• One Flew over the Cuckoo's Nest (1975) - Milos Forman [Amazon.com]
    One of the key movies of the 1970s, when exciting, groundbreaking, personal films were still being made in Hollywood, Milos Forman's One Flew over the Cuckoo's Nest emphasized the humanistic story at the heart of Ken Kesey's more hallucinogenic novel. Jack Nicholson was born to play the part of Randle Patrick McMurphy, the rebellious inmate of a psychiatric hospital who fights back against the authorities' cold attitudes of institutional superiority, as personified by Nurse Ratched (Louise Fletcher). It's the classic antiestablishment tale of one man asserting his individuality in the face of a repressive, conformist system--and it works on every level. Forman populates his film with memorably eccentric faces, and gets such freshly detailed and spontaneous work from his ensemble that the picture sometimes feels like a documentary. Unlike a lot of films pitched at the "youth culture" of the 1970s, One Flew over the Cuckoo's Nest really hasn't dated a bit, because the qualities of human nature that Forman captures--playfulness, courage, inspiration, pride, stubbornness--are universal and timeless. The film swept the Academy Awards for 1976, winning in all the major categories (picture, director, actor, actress, screenplay) for the first time since Frank Capra's It Happened One Night in 1931 --Jim Emerson, Amazon.com

    The Shining (1980) - Stanley Kubrick

    Shelley Duvall in
    The Shining (1980) - Stanley Kubrick
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    The Shining (1980) is a film by Stanley Kubrick based on the novel of the same name by Stephen King. The film stars Jack Nicholson as frustrated writer Jack Torrance and Shelley Duvall as his wife Wendy. Although it can be seen as a horror film, The Shining defies many of the conventions of the genre.

    The film features the first extensive use of the Steadicam to create long and elaborate tracking shots.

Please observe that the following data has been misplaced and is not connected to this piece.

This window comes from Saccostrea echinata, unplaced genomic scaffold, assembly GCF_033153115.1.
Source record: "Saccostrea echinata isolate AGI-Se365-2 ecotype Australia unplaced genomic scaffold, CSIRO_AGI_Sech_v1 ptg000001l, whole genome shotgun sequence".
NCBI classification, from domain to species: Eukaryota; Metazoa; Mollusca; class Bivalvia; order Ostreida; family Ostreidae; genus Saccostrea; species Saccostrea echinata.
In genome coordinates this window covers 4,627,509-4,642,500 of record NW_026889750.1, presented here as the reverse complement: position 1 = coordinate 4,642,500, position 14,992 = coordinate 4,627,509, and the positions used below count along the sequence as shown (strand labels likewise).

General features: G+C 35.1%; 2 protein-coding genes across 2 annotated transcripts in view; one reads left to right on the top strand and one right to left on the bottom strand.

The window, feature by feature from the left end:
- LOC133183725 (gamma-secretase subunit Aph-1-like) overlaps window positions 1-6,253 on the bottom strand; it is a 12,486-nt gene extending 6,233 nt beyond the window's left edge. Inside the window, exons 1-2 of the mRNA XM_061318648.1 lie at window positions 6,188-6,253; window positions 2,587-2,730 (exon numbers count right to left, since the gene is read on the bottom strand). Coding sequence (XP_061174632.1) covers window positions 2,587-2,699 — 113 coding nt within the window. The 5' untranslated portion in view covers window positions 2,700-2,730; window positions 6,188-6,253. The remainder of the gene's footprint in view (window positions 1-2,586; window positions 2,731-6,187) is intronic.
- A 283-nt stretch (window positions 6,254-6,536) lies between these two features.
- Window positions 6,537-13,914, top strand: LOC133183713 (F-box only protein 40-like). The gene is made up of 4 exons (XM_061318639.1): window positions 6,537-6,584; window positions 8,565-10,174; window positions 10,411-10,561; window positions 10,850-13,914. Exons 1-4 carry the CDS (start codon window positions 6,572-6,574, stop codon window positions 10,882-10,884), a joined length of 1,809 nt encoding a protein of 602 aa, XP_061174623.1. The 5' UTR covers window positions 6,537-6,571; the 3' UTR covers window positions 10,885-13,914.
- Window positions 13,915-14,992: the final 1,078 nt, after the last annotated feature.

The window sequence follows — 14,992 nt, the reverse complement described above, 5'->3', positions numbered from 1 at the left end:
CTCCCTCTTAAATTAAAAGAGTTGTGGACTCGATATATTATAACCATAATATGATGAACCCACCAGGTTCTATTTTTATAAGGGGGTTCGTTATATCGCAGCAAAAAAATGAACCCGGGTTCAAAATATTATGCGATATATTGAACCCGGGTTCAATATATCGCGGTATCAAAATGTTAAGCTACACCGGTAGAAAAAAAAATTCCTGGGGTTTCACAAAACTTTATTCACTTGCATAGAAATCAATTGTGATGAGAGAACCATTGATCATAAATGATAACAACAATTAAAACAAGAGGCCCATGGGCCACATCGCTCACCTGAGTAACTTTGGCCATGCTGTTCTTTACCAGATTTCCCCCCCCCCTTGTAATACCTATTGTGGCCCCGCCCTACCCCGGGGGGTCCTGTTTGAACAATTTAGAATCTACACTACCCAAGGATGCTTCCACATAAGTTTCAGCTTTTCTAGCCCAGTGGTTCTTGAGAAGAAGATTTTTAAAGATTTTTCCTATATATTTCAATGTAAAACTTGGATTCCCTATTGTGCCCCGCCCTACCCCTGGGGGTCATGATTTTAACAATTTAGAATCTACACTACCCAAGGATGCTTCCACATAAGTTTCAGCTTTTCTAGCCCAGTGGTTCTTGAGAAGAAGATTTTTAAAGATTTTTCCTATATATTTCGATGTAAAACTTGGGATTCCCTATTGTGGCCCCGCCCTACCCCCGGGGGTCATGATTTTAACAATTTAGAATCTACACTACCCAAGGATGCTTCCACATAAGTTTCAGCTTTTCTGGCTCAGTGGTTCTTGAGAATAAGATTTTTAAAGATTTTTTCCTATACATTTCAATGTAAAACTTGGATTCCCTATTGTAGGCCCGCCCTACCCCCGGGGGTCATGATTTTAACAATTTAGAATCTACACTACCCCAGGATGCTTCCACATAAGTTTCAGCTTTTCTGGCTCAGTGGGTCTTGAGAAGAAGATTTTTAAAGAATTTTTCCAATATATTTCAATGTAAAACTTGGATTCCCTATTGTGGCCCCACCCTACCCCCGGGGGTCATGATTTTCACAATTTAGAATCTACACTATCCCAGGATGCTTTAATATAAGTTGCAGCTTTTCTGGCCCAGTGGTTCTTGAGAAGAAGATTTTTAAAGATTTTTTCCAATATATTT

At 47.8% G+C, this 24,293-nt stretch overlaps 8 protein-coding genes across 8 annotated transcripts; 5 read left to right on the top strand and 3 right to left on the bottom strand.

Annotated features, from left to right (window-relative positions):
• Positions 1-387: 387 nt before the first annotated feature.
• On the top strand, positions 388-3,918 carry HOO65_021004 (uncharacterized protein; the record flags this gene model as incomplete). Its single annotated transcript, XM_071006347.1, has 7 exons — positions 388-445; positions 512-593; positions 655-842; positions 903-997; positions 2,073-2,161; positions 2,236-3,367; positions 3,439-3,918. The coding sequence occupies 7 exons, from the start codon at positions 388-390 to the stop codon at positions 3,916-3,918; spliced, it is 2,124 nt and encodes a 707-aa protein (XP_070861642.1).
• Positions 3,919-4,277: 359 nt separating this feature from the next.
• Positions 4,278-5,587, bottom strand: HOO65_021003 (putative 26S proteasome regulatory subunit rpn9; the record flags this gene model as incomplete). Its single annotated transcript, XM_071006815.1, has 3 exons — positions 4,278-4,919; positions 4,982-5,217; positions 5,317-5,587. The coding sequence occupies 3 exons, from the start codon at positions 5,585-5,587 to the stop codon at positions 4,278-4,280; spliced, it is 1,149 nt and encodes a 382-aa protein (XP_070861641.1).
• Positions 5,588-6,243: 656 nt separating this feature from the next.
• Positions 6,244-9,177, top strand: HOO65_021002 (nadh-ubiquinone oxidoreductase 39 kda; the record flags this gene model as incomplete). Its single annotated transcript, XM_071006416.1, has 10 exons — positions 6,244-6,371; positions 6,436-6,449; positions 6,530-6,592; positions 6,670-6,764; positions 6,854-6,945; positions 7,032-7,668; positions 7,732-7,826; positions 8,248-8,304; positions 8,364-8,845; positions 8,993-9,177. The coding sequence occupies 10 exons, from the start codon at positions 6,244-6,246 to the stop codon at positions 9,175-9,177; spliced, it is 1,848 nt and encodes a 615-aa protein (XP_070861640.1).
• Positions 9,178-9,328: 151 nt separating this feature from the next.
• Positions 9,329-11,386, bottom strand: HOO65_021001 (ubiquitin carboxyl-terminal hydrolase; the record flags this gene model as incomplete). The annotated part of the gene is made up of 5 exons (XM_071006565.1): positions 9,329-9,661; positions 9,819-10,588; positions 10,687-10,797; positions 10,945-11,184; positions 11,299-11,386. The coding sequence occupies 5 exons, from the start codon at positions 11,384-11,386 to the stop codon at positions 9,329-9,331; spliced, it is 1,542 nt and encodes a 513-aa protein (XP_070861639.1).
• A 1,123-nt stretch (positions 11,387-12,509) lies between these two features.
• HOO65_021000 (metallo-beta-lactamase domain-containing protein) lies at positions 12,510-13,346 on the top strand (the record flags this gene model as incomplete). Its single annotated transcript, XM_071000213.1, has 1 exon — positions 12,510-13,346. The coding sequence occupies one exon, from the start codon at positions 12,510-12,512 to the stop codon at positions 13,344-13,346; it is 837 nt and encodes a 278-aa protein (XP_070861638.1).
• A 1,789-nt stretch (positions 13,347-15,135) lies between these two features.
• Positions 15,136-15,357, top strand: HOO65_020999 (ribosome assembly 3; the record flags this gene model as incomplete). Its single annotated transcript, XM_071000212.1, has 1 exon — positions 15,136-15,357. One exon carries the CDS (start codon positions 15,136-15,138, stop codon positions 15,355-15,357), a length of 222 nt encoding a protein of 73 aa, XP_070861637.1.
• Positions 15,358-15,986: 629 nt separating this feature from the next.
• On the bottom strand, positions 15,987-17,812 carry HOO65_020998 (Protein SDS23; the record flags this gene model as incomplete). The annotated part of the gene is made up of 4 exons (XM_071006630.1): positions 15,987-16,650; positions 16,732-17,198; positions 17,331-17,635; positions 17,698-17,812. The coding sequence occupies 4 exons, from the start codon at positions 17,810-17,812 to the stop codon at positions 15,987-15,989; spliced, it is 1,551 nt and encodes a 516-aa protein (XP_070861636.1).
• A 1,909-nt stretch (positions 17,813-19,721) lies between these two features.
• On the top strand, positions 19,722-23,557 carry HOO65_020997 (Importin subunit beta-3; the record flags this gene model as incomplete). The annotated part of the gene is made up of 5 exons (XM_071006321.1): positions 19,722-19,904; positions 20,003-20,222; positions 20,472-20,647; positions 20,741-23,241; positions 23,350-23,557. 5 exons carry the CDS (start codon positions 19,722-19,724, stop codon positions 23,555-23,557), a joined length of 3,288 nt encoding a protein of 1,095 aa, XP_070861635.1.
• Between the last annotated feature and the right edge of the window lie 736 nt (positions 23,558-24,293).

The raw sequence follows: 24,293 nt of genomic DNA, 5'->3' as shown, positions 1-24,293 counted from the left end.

The Shining seems to comment on the absurdity of the ideal American-style nuclear family. The film underlines the isolation and total comfort of the Torrance family via the huge open spaces and endless food reserves of the Overlook. Jack Torrence's monologues and the "work" he produced ("All work and no play makes Jack a dull boy.") caricature the Protestant Work Ethic. Critics have also noted the American Indian motifs as well as the Grady character representing as imperialist archetype, suggesting a skewed commentary upon American history. Broadly, then, the film seems to suggest that escape from a tainted and dangerously brutal past of violence (Jack Torrance) is left to a younger generation, embodied in Danny, who "shines" and can detect the evil within the superficially benign Overlook. Thematically this seems to tie The Shining to 2001: A Space Odyssey as one of Kubrick's more optimistic works, via its conclusion, reminiscent of the "new man" or starbaby.

    The Grady twins
    The Shining (1980) - Stanley Kubrick
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    The Grady twins footage is unmistakably reminiscent of a photo by Diane Arbus, and much of the abstracted horror appears influenced by Arbus's strange photos of masked revellers and desexualized nudes. --http://en.wikipedia.org/wiki/The_Shining_(film) [May 2005]